Last week, we started our team of second-best players from their birth cities by presenting the position players and a bench. Today, I’m putting together a rotation and bullpen. There are a few caveats here, though. First, relief pitchers are tricky things because they don’t accumulate that much WAR. I think I did a fair job with the bullpen, but there’s certainly room to quibble. Second, well, let’s just get to the rotation and you’ll see…
Ace: Satchel Paige, 9.0 WAR, birthplace: Mobile, AL. Yes, I know, I used Ozzie Smith last week, and he has the second-most WAR from Mobile (behind Willie Mays). But Paige is a legend, even if he only managed 9.0 WAR in his major league career. The fact is, I don’t know which of them is better (though I suspect it’s Satchel), but I’m pretty confident that even in the best of circumstances, Paige still would have been below Mays. A commenter spoiled the surprise on this last week, but I’m fine with that. At least I know you guys are paying attention.
No. 2: Bob Gibson, 89.9 WAR, birthplace: Omaha, NE. Yeah, that’s right, Gibson is the number two starter. Or, at least, I’m slotting him behind Satchel. This is one of the closest calls on the teams as Gibson is just 1.2 WAR behind Wade Boggs, but close or not, I’m taking him.
No. 3: John Clarkson, 84.1 WAR, birthplace: Cambridge, MA. You knew there eventually would be a 19th-century player on the team. Interestingly, Clarkson narrowly misses leading Cambridge in WAR to Tim Keefe, another 19th-century hurler. Clarkson was an excellent pitcher for not quite a decade and was done at 32. For all the talk from certain sectors about how guys used to throw forever with no ill effects, I feel that whenever I look at a pitcher from the early days, I see a big drop-off in the late 20s or early 30s.
No. 4: Hal Newhouser, 63.2 WAR, birthplace: Detroit, MI. I think it’s fair to say that we all have blind spots when it comes to baseball. And I’ll be honest, until I started researching this article, I had never heard of Newhouser, who is a Hall of Famer and a two-time MVP. He was a great pitcher for his hometown Tigers. He also had some serious hard-luck seasons (8-14 with a 2.45 ERA, ouch). He loses out to latter-day pitcher John Smoltz.
No. 5: Mickey Welch, 63.2 WAR, birthplace: Brooklyn, NY. Yup, another 19th-century guy. And just like our other one, Welch was good for about ten years and was done at 32. It really is a familiar story. Interestingly, he loses out to the under-appreciated Lou Whitaker. who would be plenty good enough to play on our team, but whom HOF voters could hardly be bothered to sniff at.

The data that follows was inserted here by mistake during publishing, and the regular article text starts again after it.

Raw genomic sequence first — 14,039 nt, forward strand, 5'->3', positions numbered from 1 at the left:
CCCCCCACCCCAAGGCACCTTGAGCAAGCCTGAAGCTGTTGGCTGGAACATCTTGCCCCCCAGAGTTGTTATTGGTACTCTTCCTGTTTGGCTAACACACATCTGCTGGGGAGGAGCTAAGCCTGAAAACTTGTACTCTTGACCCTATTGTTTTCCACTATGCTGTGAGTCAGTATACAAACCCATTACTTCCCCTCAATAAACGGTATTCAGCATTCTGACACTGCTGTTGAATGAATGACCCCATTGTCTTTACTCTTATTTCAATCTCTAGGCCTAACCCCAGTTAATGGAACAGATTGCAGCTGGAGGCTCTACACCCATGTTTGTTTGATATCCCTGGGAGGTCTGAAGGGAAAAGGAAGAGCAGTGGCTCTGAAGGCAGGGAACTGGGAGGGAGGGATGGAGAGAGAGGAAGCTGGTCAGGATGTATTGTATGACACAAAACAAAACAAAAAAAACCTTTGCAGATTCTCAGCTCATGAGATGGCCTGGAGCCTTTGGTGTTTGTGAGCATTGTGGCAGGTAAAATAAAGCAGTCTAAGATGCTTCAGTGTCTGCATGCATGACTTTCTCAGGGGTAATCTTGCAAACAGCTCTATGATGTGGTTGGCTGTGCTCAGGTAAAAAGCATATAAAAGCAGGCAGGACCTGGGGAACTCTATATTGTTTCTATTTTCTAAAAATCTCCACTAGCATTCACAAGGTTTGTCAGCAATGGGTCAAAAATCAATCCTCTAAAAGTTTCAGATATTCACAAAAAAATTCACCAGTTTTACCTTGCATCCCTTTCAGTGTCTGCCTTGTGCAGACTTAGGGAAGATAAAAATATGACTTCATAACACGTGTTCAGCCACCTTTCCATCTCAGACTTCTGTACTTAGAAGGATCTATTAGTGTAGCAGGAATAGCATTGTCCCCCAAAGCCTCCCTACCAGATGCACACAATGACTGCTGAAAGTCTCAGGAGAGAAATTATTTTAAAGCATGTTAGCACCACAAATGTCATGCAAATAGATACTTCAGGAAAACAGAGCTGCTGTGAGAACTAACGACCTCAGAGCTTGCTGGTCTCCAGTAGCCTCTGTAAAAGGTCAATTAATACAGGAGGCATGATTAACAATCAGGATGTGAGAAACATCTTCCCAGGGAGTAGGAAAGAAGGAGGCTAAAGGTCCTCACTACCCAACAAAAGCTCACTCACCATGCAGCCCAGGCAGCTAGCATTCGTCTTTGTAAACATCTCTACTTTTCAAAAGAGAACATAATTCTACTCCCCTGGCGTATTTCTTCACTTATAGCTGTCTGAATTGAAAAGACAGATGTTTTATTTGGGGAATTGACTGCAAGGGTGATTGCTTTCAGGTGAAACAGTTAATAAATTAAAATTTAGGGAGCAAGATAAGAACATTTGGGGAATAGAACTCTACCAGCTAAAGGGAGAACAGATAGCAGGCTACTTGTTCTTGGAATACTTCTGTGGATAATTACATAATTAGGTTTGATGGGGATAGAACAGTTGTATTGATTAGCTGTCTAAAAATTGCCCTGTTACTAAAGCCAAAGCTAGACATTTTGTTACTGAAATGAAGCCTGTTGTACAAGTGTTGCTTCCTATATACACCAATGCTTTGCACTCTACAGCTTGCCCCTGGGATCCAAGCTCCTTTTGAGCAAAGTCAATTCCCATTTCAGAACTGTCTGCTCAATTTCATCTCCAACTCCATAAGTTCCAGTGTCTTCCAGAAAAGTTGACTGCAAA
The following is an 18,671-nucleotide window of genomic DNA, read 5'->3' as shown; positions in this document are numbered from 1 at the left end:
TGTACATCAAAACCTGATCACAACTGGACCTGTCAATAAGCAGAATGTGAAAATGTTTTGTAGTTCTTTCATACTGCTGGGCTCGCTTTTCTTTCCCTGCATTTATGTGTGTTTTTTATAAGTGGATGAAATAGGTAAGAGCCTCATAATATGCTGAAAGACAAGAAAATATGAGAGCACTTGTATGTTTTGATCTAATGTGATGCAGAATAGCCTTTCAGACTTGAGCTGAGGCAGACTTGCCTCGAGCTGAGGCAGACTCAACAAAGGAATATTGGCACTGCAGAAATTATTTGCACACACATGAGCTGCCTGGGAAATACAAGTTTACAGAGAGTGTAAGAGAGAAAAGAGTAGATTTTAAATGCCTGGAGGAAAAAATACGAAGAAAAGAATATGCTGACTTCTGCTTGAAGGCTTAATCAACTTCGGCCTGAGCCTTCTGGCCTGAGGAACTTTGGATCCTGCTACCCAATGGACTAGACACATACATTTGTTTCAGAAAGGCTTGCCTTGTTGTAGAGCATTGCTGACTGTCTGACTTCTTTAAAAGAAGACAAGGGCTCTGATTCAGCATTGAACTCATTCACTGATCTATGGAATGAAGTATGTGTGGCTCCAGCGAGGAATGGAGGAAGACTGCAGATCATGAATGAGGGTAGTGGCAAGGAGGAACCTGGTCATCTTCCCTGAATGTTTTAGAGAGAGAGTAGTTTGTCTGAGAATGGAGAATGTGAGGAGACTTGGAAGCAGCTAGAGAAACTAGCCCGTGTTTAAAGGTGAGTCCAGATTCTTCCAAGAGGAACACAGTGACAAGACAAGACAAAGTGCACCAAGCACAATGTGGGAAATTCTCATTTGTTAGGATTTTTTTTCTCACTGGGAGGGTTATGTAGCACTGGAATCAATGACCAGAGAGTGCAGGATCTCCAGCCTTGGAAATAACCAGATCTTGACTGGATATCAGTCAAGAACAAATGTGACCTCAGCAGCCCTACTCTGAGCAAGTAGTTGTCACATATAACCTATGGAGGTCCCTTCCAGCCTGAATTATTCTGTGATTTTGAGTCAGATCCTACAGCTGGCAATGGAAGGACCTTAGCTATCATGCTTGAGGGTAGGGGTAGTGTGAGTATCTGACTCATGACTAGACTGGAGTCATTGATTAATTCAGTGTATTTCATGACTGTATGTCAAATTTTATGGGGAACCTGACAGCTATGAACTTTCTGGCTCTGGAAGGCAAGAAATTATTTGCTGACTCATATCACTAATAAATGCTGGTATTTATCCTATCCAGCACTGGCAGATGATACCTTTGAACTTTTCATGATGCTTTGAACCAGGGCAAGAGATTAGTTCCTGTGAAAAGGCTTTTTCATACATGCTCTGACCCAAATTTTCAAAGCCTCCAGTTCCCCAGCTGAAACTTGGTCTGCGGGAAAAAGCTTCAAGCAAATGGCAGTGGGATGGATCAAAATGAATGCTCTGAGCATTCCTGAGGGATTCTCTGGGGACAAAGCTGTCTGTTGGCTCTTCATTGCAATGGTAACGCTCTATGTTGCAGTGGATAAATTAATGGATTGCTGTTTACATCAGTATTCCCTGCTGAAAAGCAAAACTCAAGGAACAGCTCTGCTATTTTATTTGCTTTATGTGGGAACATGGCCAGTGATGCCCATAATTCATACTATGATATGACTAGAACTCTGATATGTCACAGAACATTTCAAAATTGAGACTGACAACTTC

As mentioned, choosing relievers is tough, but all of these guys saw some significant time in relief. Feel free to argue with me.
Closer: Trevor Hoffman, 28.5 WAR, birthplace: Bellflower, CA. Hoffman, you almost certainly are aware, briefly held the all-time saves record. He was very good for a very long time, but by the completely artificial rules of this article, he is the second-best player from his birthplace, as he loses out to Jeff Kent.
Long man: Smoky Joe Wood, 40.3 WAR, birthplace: Kansas City, MO. Wood is the ultimate swingman, with stints as both a starter and a reliever, not to mention a bat that was good enough (110 career OPS+) to get him significant time in the outfield. He’s the perfect player for a team that straddles as many eras as ours does. He loses out in his hometown to David Cone.
Middle relief: Joe Nuxhall, 30.3 WAR, birthplace: Hamilton, OH. Nuxhall, of course, is famous for being the youngest player in major league history, but when he hit the big leagues for real at age 23, he belonged. Nuxhall was often good, rarely great, and roughly split his time between starting and relieving. He wasn’t useless with the bat, either. All of those things mean Nuxhall can go on the days Wood is tired out.
Set-up: Dan Quisenberry, 25.6 WAR, birthplace: Santa Monica, CA. A lot has been written about Quisenberry. He was a great reliever for a long time and one of the early save accumulators. He loses out in his hometown to Dwight Evans.
Set-up: Rick Aguilera, 22.4 WAR, birthplace: San Gabriel, CA. After beginning his career as a starter, Aguilera blossomed when he was turned into a full-time reliever in his late 20s. He was then an excellent closer for nearly a decade. Aguilera loses out in his hometown to Mike Garcia, a good pitcher for the post-WWII Indians.
There you have it. This team, I realize, is far from perfect, but it was fun to put together, and it was fun to learn a little more about some of these guys. I hope you enjoyed it, too.